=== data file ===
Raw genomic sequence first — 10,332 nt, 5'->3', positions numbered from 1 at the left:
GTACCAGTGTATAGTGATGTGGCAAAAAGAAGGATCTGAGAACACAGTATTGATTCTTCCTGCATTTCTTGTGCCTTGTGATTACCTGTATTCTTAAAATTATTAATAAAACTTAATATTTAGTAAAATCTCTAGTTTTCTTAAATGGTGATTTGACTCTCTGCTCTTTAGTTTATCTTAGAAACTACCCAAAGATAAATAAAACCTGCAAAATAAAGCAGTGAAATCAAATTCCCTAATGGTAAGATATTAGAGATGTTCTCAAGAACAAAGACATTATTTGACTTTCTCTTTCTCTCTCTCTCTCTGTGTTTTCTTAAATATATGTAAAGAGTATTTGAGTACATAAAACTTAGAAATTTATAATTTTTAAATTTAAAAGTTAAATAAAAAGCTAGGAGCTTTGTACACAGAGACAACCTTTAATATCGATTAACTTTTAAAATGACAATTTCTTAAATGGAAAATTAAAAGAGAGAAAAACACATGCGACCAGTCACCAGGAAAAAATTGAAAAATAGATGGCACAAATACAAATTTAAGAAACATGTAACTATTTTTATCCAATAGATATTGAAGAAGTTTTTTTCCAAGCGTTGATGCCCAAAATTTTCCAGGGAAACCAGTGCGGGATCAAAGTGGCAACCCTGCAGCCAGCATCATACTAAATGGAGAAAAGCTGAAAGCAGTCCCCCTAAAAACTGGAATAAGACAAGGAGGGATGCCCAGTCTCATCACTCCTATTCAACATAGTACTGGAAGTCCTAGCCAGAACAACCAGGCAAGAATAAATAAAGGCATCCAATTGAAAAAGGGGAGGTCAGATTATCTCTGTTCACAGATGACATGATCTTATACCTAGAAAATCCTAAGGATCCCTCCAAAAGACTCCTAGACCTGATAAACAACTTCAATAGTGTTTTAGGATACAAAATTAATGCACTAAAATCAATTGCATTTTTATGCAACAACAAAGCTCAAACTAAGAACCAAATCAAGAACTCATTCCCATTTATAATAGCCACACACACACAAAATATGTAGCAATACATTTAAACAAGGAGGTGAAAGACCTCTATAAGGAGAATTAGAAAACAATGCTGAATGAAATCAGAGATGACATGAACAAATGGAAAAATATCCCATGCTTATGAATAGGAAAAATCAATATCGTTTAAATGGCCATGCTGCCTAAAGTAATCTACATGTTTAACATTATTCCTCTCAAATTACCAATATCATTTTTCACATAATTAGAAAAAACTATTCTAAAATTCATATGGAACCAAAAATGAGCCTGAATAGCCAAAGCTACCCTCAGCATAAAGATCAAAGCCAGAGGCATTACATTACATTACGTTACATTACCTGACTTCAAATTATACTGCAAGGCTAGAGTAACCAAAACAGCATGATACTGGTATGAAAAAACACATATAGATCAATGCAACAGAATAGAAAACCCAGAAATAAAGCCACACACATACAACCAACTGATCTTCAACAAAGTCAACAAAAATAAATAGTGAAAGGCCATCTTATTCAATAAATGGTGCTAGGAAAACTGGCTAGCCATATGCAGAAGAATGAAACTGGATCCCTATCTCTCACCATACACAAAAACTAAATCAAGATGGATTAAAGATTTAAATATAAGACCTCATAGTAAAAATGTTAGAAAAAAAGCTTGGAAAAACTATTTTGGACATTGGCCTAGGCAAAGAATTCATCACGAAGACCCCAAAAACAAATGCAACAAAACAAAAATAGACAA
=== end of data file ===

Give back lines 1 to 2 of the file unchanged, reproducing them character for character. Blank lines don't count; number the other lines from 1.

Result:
Raw genomic sequence first — 10,332 nt, 5'->3', positions numbered from 1 at the left:
GTACCAGTGTATAGTGATGTGGCAAAAAGAAGGATCTGAGAACACAGTATTGATTCTTCCTGCATTTCTTGTGCCTTGTGATTACCTGTATTCTTAAAATTATTAATAAAACTTAATATTTAGTAAAATCTCTAGTTTTCTTAAATGGTGATTTGACTCTCTGCTCTTTAGTTTATCTTAGAAACTACCCAAAGATAAATAAAACCTGCAAAATAAAGCAGTGAAATCAAATTCCCTAATGGTAAGATATTAGAGATGTTCTCAAGAACAAAGACATTATTTGACTTTCTCTTTCTCTCTCTCTCTCTGTGTTTTCTTAAATATATGTAAAGAGTATTTGAGTACATAAAACTTAGAAATTTATAATTTTTAAATTTAAAAGTTAAATAAAAAGCTAGGAGCTTTGTACACAGAGACAACCTTTAATATCGATTAACTTTTAAAATGACAATTTCTTAAATGGAAAATTAAAAGAGAGAAAAACACATGCGACCAGTCACCAGGAAAAAATTGAAAAATAGATGGCACAAATACAAATTTAAGAAACATGTAACTATTTTTATCCAATAGATATTGAAGAAGTTTTTTTCCAAGCGTTGATGCCCAAAATTTTCCAGGGAAACCAGTGCGGGATCAAAGTGGCAACCCTGCAGCCAGCATCATACTAAATGGAGAAAAGCTGAAAGCAGTCCCCCTAAAAACTGGAATAAGACAAGGAGGGATGCCCAGTCTCATCACTCCTATTCAACATAGTACTGGAAGTCCTAGCCAGAACAACCAGGCAAGAATAAATAAAGGCATCCAATTGAAAAAGGGGAGGTCAGATTATCTCTGTTCACAGATGACATGATCTTATACCTAGAAAATCCTAAGGATCCCTCCAAAAGACTCCTAGACCTGATAAACAACTTCAATAGTGTTTTAGGATACAAAATTAATGCACTAAAATCAATTGCATTTTTATGCAACAACAAAGCTCAAACTAAGAACCAAATCAAGAACTCATTCCCATTTATAATAGCCACACACACACAAAATATGTAGCAATACATTTAAACAAGGAGGTGAAAGACCTCTATAAGGAGAATTAGAAAACAATGCTGAATGAAATCAGAGATGACATGAACAAATGGAAAAATATCCCATGCTTATGAATAGGAAAAATCAATATCGTTTAAATGGCCATGCTGCCTAAAGTAATCTACATGTTTAACATTATTCCTCTCAAATTACCAATATCATTTTTCACATAATTAGAAAAAACTATTCTAAAATTCATATGGAACCAAAAATGAGCCTGAATAGCCAAAGCTACCCTCAGCATAAAGATCAAAGCCAGAGGCATTACATTACATTACGTTACATTACCTGACTTCAAATTATACTGCAAGGCTAGAGTAACCAAAACAGCATGATACTGGTATGAAAAAACACATATAGATCAATGCAACAGAATAGAAAACCCAGAAATAAAGCCACACACATACAACCAACTGATCTTCAACAAAGTCAACAAAAATAAATAGTGAAAGGCCATCTTATTCAATAAATGGTGCTAGGAAAACTGGCTAGCCATATGCAGAAGAATGAAACTGGATCCCTATCTCTCACCATACACAAAAACTAAATCAAGATGGATTAAAGATTTAAATATAAGACCTCATAGTAAAAATGTTAGAAAAAAAGCTTGGAAAAACTATTTTGGACATTGGCCTAGGCAAAGAATTCATCACGAAGACCCCAAAAACAAATGCAACAAAACAAAAATAGACAA